Hands stretched into the air, tears fell from eyes and music thundered in the lobby as scores of people crowded inside Movement Mortgage’s headquarters Friday for a night of praise and worship.
A band of Movement team members took the stage, belting melodies that evoked God’s presence and urged the people to lose themselves in worship. They sang. They played guitar. They beat drums. And they prayed.
The audience, which numbered at nearly 250 responded in kind, living out the company’s core pillar of putting God first. As the crowd moved to the rhythm of the beats, they uttered praises to God. They clapped. They praised the Lord with raised hands. They shouted. They jumped.
For the next two hours, it continued: Movement team members filled the lobby of the National Sales Support Center in Fort Mill, South Carolina, bringing with them friends and family and babies and neighbors.
From the stage, leading the band with his raspy and soulful pitch, Movement concierge Drew Jordan admitted the scene Friday was far beyond what he envisioned four months ago when the idea for a worship service at Movement struck him.
Jordan’s hope was “to create an atmosphere of freedom where people can encounter God,” he said the day before.
The National Sales Support Center became a makeshift sanctuary with chairs that lined together like pews. A stage stood at the front with a projector displaying the words to worship songs. The lights were off, allowing lamps to give ambiance to a prayer corner cordoned with black drapes.
As the service began, Chief Talent Officer Chris Allen greeted the crowd, and issued a challenge.
“I dare you tonight to dance and to worship in a powerful way,” he said. “Tonight, we just want to lift up the name of the Lord. I dare you to lift up your hands.”
Siobhan Saulsbury did. She’s a Movement processor who comes from a banking background. None of her past jobs ever hosted a praise and worship night for employees. Movement doing it, she says, is “invaluable…something you can’t even calculate.”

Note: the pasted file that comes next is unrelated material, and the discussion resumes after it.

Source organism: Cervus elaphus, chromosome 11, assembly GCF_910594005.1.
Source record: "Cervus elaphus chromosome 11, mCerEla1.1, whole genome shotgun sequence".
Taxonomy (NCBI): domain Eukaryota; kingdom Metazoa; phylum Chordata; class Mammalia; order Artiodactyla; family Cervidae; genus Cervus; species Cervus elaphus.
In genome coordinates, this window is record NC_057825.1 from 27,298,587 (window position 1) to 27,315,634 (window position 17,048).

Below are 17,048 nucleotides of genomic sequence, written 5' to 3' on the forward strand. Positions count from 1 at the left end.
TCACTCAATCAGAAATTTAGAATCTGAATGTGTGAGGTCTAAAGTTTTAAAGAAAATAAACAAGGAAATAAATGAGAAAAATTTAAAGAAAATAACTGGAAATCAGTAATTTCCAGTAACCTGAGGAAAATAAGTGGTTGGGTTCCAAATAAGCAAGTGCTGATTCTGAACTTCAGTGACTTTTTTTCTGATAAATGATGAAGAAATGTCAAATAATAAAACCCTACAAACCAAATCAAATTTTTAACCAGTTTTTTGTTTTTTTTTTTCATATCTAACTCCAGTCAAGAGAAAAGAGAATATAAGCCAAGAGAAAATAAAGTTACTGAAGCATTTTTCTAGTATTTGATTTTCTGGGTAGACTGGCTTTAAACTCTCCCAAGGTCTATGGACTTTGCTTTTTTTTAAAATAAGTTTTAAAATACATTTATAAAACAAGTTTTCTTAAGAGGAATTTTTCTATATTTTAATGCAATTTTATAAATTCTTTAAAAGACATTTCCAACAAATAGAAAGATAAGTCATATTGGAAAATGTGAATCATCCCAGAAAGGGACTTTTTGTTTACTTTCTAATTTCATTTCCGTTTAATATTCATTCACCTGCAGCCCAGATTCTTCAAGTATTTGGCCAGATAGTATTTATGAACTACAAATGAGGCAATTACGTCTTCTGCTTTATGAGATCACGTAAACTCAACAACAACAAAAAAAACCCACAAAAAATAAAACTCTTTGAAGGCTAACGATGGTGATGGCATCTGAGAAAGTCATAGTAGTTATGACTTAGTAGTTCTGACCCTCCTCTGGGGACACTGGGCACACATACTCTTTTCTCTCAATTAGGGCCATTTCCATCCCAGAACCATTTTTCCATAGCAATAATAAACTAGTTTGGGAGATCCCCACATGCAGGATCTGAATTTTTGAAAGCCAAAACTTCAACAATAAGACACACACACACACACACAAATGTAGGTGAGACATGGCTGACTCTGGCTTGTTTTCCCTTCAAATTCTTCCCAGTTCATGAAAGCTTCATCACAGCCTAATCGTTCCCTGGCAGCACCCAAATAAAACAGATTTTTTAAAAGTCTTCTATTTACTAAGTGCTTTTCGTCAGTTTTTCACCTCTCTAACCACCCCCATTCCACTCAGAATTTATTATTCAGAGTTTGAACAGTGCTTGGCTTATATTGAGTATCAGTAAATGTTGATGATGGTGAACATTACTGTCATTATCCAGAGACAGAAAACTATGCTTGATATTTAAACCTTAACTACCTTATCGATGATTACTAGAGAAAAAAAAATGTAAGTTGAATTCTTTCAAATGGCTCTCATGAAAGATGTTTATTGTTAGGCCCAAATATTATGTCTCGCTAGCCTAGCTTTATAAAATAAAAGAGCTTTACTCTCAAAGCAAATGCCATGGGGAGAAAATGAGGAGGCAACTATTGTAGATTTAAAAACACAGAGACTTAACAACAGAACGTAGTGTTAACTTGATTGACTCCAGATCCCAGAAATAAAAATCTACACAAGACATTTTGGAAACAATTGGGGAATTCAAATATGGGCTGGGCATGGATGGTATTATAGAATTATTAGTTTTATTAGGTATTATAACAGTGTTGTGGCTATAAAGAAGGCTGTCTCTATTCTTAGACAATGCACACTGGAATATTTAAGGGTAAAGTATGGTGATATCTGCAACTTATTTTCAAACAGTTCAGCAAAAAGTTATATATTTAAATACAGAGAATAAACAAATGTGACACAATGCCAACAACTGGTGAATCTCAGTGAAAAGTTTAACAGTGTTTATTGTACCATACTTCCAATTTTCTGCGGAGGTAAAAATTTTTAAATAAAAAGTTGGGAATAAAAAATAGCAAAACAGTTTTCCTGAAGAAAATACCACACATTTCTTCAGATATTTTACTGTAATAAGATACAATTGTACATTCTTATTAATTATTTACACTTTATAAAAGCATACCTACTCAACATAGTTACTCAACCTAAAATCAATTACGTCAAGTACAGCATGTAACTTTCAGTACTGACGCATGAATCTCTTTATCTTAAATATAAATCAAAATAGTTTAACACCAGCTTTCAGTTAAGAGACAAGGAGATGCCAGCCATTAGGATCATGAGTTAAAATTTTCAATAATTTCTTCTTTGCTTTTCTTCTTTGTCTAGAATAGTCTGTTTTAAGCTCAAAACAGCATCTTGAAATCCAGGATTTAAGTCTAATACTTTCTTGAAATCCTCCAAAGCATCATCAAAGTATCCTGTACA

Chris Barnes, a recruiter in the company’s Talent division, drove straight to Movement from the airport after a recent trip to Nashville, Tennessee. When he arrived, he says, he was mesmerized to find the cafe and lobby so transformed.
“It’s great to be a part of a company that allows this…that encourages this,” he said once worship ended. “It’s unfathomable.”
‘Do not be afraid’
Unfathomable? Maybe. But not improbable when the company lists God as its first priority, and whose president never shies away from sharing his faith.
CEO Casey Crawford put his beliefs on full display Friday when he took to the stage mid-service and gave God glory for His divine timing — the worship night had been canceled twice before it was rescheduled for Nov. 11.
“That God, He has better timing than we do,” Crawford said.
Referring to the contentious election season that saw Donald Trump declared president, Crawford said the stage was set for Friday’s worshipers to gather together and embrace God’s presence — bridging race, class, politics and whatever else divides the nation.
“Do not be afraid,” he bellowed four times. “Claim the promises (God) has for us in His name. When we are singing words (to songs), we’re speaking mantras of truth of how good He is. Let yourself be wrapped up in His love, be carried in His arms.
Receive the love of your heavenly father.”
Changing the corporate culture
Jordan got the idea for worship night this past summer after Movement’s executives returned from a trip to Uganda, East Africa.
“I’ve heard people talk about…how they found some sort of community here, and that’s really what worship is to me,” he said. “It’s just a community coming together to acknowledge their common ground, which is Jesus.”
He ran the idea by Allen, who for a long time had been in talks with Crawford about hosting a Movement worship night. “(Chris) literally looked at me and said, ‘Make it happen,’” Jordan recalled.
For the next few months, Jordan coordinated rehearsals with nine Movement team members who would make up the worship band. He created a setlist of songs and used his network to ensure a hulking stage made it to Movement HQ before Friday.
But Jordan admits that he’s a vision person, not a details person. To fill the gap, he leaned on his good friend, processor Christina Gregor, who corralled a small army of volunteers to help turn the entryway of a mortgage company into a space where hundreds celebrated their faith.
Jordan hopes Friday’s worship night will be the first of many. As he spread word about the event, some of his friends were incredulous, asking if his company was really letting employees do this.
Jordan’s answer: “No, they’re not letting us do it, they’re empowering us to do it; they’re not letting us do it, they’re backing it and pushing for it and promoting it,” he says. “We’re changing the corporate culture with this.”